Prior to the June 30th end of the state fiscal year, the Pennsylvania Senate passed a $33 billion budget; that is an increase of $1 billion over last year’s budget. Despite claims that the budget underfunds education, this year’s budget increases education spending by nearly $500 million to historically high levels. Unfortunately for students, most of this funding increase will be consumed by increased payments to the pension system.
Governor Wolf was not satisfied with a mere $33 billion in state spending. He vetoed the entire budget.
On that note, the General Assembly passed historic changes to the public employee pension system. Most new teachers and state employees will automatically join a 401k type plan, instead of a defined benefit plan. The changes will reduce future liabilities by $11 billion. While this is certainly a step in the right direction, the pension reform does not address current employees or the state pension system’s combined $53 billion in unfunded liabilities.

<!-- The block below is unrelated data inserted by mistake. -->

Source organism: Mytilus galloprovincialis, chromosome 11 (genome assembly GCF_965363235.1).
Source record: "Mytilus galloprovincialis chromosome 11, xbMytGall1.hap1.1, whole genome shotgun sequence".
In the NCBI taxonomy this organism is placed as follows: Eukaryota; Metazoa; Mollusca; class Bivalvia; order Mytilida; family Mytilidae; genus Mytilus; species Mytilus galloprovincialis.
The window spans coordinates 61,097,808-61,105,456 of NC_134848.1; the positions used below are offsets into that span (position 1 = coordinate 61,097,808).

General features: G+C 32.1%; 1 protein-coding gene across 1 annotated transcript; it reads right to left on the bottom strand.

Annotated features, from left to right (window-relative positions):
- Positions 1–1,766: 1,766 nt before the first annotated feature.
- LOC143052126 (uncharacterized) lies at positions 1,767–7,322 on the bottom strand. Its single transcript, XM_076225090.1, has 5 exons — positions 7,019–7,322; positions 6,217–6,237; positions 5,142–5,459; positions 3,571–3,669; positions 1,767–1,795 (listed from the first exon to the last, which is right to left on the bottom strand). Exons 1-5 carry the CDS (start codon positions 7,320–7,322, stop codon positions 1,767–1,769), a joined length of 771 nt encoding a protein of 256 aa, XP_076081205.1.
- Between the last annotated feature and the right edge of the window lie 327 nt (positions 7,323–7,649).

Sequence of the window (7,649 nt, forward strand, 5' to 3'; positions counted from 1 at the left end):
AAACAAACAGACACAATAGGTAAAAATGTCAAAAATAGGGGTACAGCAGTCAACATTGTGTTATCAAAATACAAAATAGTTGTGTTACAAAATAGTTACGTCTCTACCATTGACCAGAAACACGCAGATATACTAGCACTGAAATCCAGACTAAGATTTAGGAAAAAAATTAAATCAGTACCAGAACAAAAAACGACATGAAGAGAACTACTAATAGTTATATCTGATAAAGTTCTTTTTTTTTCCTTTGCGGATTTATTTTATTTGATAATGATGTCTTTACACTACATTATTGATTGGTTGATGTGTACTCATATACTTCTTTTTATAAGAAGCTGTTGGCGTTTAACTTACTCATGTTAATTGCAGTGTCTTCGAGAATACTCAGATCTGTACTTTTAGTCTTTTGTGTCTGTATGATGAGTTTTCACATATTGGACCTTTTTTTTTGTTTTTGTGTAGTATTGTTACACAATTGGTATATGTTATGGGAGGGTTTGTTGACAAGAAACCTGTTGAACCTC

Finally, both chambers passed legislation to privatize liquor stores and lease the state’s wholesale operation. Although this legislation is a far cry from an actual free market, it represents a historic change to Pennsylvania’s prohibition era liquor sales system. According to proponents of the plan, the new system will generate $220 million per year in revenue.
There is sure to be developments on all fronts related to the budget throughout the week. We will keep you updated.